If you’re trying to get a page of your own on Wikipedia, you need to pass their notability test. This is a test based on a series of guidelines that helps determine whether a topic warrants an article of its own. If you don’t meet the notability requirements, you won’t be able to make a page, or you will have your page removed.
What are the guidelines? Well, the information on the page must be verifiable with third party sources not affiliated with your topic. A topic is presumed to merit an article if it either meets the general notability guidelines or the subject-specific guidelines, and is not excluded in their specific list of exclusions. Let’s look at the exclusions first.
There are more, but they tend to get less relevant the more they go on. The main point is that Wikipedia is meant to be a site for facts about noteworthy or notable people, places, events, and other things.
If you think your brand is sufficiently notable and can pass the guidelines when creating a page, go for it, but I highly recommend only doing so if you’re sure you’ll pass muster. If you get your content removed, any future additions of your content will be more likely to be scrutinized heavily or removed simply because you’re known to try to market using Wikipedia.
There are a few ways you might be able to get your mention or link on Wikipedia, ways that don’t require you to make a page for yourself.
The first thing you should do is perform a site-wide search for your brand already. It’s entirely possible that someone else already added you. If this is the case, you can use this as a basis for expanding your presence, or simply leave it as is.
As for off-Wiki techniques, you should first start by broadening your mentions on other sites. Try to start a PR campaign that gets you mentioned on high profile sites that aren’t affiliate with you. If they can find a guest post by you on the site, it can cause that source to be rejected, which isn’t a good foot to start with.
Some people recommend starting with a stub, rather than a full article. Creating a basic stub shows that you’re not necessarily trying to get your site a full presence, but more that you think it might be noteworthy enough to pass you off as valuable content. It’s important that if you do this, you don’t use a username that’s easily traced to your company. If SEBrandWarehouse makes a page for the South East Brand Warehouse Company, it’s pretty damn transparent. If the CEO of your company registers their name as the name to edit the page, it’s also easily traced. You might also consider using a proxy, just to avoid situations where someone traces your IP address to your headquarters when you’re editing the page.
A stub works kind of like a challenge for Wikipedia users. Other editors who want to fill out stubs wherever they can will see it and will try to fill it out. It helps if you aren’t the one making the page, or if several people are contributing to the page.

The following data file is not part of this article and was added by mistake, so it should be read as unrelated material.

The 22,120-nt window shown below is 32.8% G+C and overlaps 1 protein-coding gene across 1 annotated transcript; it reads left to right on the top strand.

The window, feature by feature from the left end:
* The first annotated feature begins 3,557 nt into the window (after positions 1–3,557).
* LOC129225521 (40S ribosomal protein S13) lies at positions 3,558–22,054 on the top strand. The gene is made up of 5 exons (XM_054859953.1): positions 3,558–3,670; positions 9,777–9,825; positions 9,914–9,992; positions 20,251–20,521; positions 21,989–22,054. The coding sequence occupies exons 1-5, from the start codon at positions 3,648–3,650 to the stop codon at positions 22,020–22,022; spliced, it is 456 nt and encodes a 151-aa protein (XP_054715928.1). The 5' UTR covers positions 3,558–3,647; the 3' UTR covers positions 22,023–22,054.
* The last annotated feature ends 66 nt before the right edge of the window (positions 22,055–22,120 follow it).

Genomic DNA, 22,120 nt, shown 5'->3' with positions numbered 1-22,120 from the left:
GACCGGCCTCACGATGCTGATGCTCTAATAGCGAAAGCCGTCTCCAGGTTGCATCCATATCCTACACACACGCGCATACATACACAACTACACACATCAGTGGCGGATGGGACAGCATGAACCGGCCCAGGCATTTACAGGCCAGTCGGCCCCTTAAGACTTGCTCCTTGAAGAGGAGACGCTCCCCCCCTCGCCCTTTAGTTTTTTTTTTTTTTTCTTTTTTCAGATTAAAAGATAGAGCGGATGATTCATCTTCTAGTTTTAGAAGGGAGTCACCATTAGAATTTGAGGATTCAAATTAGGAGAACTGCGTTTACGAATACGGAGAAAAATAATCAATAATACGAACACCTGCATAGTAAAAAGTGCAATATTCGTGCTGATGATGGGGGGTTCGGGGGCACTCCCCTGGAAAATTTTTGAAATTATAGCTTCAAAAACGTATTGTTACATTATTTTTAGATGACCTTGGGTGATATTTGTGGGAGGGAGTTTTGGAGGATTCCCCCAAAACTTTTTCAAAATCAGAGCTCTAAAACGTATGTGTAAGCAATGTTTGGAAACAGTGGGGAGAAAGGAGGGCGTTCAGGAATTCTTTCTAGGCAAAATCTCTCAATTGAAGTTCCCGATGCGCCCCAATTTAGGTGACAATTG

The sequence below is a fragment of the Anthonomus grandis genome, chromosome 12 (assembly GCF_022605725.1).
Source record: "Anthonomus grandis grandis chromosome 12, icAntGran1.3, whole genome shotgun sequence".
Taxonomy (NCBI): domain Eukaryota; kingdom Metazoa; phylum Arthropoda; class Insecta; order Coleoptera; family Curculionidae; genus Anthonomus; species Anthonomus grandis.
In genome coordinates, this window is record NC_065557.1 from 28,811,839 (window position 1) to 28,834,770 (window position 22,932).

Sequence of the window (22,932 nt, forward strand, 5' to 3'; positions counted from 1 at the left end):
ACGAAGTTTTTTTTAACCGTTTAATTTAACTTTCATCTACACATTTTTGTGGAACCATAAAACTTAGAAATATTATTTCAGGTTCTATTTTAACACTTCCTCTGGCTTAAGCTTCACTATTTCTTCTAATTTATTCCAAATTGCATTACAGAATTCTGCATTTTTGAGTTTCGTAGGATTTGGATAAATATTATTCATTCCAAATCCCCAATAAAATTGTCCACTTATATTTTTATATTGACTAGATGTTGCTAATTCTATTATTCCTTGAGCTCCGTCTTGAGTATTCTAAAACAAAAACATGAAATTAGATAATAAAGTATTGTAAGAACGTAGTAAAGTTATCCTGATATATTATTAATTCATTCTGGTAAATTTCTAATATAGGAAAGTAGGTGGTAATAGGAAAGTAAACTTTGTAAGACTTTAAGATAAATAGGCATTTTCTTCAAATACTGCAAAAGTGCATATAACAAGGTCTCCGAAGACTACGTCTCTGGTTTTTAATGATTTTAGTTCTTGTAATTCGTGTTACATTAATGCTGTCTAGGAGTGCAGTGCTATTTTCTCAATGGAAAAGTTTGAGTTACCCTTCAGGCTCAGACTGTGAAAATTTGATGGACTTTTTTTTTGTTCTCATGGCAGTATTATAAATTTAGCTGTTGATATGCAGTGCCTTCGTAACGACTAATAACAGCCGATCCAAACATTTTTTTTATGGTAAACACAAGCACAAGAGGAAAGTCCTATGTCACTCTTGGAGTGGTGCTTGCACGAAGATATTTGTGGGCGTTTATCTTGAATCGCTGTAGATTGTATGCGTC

You should, in every case possible, have a third party link for your content. Source everything you contribute, and try to source it from places that aren’t your website. The exception might be a company history, where you being a primary source could be valuable, but even that should link to third party verifiable sources as well.
If you do manage to get a foothold, make sure that you keep an eye on your discussion page. This way you can respond to concerns about the content you post, and ask for help. If you’re earnest about improving the quality of the content to make it up to Wikipedia’s standards, you can get ahead much more easily.
There is a website framework called Wikia that mimics the Wikipedia format, and is used for niche wikis that compile information without being notable enough to go on the actual Wikipedia site. It’s generally for niche topics where going into great detail is overkill for Wikipedia itself, but the information is still useful for its community.
Some of them are bad. For example, marketing.wikia.com is a great domain that has been completely disused. It has 24 pages, a completely empty homepage, and is not useful to anyone.
Some of them are better. The entrepreneur wiki is a pretty good database of information about individual entrepreneurs. It’s the site Neil Patel should probably be on rather than Wikipedia itself. He does have a profile there, but it’s rather anemic.
Pretty much every industry or niche can support a wikia, but it requires a lot of community input. If your community doesn’t want to take the time to support a Wikipedia variant, it’s not going to grow, and it’s not going to become a valuable resource.
It’s always an option to found your own wikia variant, but you need to be able to keep it up and going. You can’t simply make one and hope it thrives on its own. It’s a lot of work to set one up, and keeping it up to date is almost as big a job. Frankly, it probably isn’t worthwhile.